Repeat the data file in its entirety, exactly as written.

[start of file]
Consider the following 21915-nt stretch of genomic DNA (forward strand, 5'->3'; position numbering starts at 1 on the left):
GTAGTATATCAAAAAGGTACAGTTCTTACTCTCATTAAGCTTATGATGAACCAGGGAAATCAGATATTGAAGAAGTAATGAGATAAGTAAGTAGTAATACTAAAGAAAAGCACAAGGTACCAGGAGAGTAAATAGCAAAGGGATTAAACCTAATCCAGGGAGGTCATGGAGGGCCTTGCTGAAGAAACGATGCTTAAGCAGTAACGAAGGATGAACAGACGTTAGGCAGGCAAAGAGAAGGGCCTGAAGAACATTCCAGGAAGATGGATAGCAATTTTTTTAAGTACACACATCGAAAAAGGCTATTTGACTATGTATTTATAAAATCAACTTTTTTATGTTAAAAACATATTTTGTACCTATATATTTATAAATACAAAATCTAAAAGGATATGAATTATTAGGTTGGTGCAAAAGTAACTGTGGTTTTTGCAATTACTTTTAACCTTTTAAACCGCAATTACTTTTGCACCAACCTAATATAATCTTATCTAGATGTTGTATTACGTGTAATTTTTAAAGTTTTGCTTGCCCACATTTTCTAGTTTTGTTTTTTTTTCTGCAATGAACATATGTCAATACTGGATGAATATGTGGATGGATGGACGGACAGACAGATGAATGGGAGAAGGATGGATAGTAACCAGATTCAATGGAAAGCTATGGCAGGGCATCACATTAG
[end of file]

Consider the following 21915-nt stretch of genomic DNA (forward strand, 5'->3'; position numbering starts at 1 on the left):
GTAGTATATCAAAAAGGTACAGTTCTTACTCTCATTAAGCTTATGATGAACCAGGGAAATCAGATATTGAAGAAGTAATGAGATAAGTAAGTAGTAATACTAAAGAAAAGCACAAGGTACCAGGAGAGTAAATAGCAAAGGGATTAAACCTAATCCAGGGAGGTCATGGAGGGCCTTGCTGAAGAAACGATGCTTAAGCAGTAACGAAGGATGAACAGACGTTAGGCAGGCAAAGAGAAGGGCCTGAAGAACATTCCAGGAAGATGGATAGCAATTTTTTTAAGTACACACATCGAAAAAGGCTATTTGACTATGTATTTATAAAATCAACTTTTTTATGTTAAAAACATATTTTGTACCTATATATTTATAAATACAAAATCTAAAAGGATATGAATTATTAGGTTGGTGCAAAAGTAACTGTGGTTTTTGCAATTACTTTTAACCTTTTAAACCGCAATTACTTTTGCACCAACCTAATATAATCTTATCTAGATGTTGTATTACGTGTAATTTTTAAAGTTTTGCTTGCCCACATTTTCTAGTTTTGTTTTTTTTTCTGCAATGAACATATGTCAATACTGGATGAATATGTGGATGGATGGACGGACAGACAGATGAATGGGAGAAGGATGGATAGTAACCAGATTCAATGGAAAGCTATGGCAGGGCATCACATTAG